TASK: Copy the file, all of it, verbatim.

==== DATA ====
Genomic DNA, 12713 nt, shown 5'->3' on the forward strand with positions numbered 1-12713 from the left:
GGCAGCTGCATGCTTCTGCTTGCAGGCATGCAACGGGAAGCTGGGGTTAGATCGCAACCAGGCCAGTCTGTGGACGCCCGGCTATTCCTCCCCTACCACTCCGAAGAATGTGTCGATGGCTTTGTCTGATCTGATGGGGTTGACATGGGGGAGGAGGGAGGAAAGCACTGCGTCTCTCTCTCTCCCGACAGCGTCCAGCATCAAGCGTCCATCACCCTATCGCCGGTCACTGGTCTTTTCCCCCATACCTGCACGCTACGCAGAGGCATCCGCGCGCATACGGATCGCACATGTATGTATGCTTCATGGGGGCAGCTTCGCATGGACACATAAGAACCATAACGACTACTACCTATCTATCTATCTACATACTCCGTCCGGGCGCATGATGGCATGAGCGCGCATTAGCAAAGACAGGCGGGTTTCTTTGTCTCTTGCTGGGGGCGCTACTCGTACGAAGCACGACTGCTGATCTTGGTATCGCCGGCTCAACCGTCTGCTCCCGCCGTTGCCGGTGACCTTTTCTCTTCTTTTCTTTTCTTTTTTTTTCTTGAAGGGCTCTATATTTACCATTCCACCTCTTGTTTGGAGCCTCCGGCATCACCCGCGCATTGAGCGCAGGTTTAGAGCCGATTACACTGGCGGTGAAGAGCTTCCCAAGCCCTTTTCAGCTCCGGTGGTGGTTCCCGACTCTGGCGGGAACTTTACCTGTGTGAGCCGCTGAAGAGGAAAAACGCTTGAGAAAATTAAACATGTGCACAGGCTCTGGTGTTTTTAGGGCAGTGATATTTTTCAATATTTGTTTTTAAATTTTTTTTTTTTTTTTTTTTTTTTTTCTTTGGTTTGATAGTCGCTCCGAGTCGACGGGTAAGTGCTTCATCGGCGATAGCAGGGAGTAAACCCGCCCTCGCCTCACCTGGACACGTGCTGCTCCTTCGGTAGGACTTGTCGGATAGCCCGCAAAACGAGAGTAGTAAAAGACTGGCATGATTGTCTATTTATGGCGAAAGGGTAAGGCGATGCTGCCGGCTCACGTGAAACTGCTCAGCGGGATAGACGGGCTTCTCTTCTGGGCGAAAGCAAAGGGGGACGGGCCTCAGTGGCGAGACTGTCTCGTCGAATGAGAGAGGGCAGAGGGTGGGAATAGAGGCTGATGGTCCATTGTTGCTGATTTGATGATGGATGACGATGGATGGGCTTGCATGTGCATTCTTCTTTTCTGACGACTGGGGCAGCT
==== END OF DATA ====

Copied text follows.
Genomic DNA, 12713 nt, shown 5'->3' on the forward strand with positions numbered 1-12713 from the left:
GGCAGCTGCATGCTTCTGCTTGCAGGCATGCAACGGGAAGCTGGGGTTAGATCGCAACCAGGCCAGTCTGTGGACGCCCGGCTATTCCTCCCCTACCACTCCGAAGAATGTGTCGATGGCTTTGTCTGATCTGATGGGGTTGACATGGGGGAGGAGGGAGGAAAGCACTGCGTCTCTCTCTCTCCCGACAGCGTCCAGCATCAAGCGTCCATCACCCTATCGCCGGTCACTGGTCTTTTCCCCCATACCTGCACGCTACGCAGAGGCATCCGCGCGCATACGGATCGCACATGTATGTATGCTTCATGGGGGCAGCTTCGCATGGACACATAAGAACCATAACGACTACTACCTATCTATCTATCTACATACTCCGTCCGGGCGCATGATGGCATGAGCGCGCATTAGCAAAGACAGGCGGGTTTCTTTGTCTCTTGCTGGGGGCGCTACTCGTACGAAGCACGACTGCTGATCTTGGTATCGCCGGCTCAACCGTCTGCTCCCGCCGTTGCCGGTGACCTTTTCTCTTCTTTTCTTTTCTTTTTTTTTCTTGAAGGGCTCTATATTTACCATTCCACCTCTTGTTTGGAGCCTCCGGCATCACCCGCGCATTGAGCGCAGGTTTAGAGCCGATTACACTGGCGGTGAAGAGCTTCCCAAGCCCTTTTCAGCTCCGGTGGTGGTTCCCGACTCTGGCGGGAACTTTACCTGTGTGAGCCGCTGAAGAGGAAAAACGCTTGAGAAAATTAAACATGTGCACAGGCTCTGGTGTTTTTAGGGCAGTGATATTTTTCAATATTTGTTTTTAAATTTTTTTTTTTTTTTTTTTTTTTTTTCTTTGGTTTGATAGTCGCTCCGAGTCGACGGGTAAGTGCTTCATCGGCGATAGCAGGGAGTAAACCCGCCCTCGCCTCACCTGGACACGTGCTGCTCCTTCGGTAGGACTTGTCGGATAGCCCGCAAAACGAGAGTAGTAAAAGACTGGCATGATTGTCTATTTATGGCGAAAGGGTAAGGCGATGCTGCCGGCTCACGTGAAACTGCTCAGCGGGATAGACGGGCTTCTCTTCTGGGCGAAAGCAAAGGGGGACGGGCCTCAGTGGCGAGACTGTCTCGTCGAATGAGAGAGGGCAGAGGGTGGGAATAGAGGCTGATGGTCCATTGTTGCTGATTTGATGATGGATGACGATGGATGGGCTTGCATGTGCATTCTTCTTTTCTGACGACTGGGGCAGCT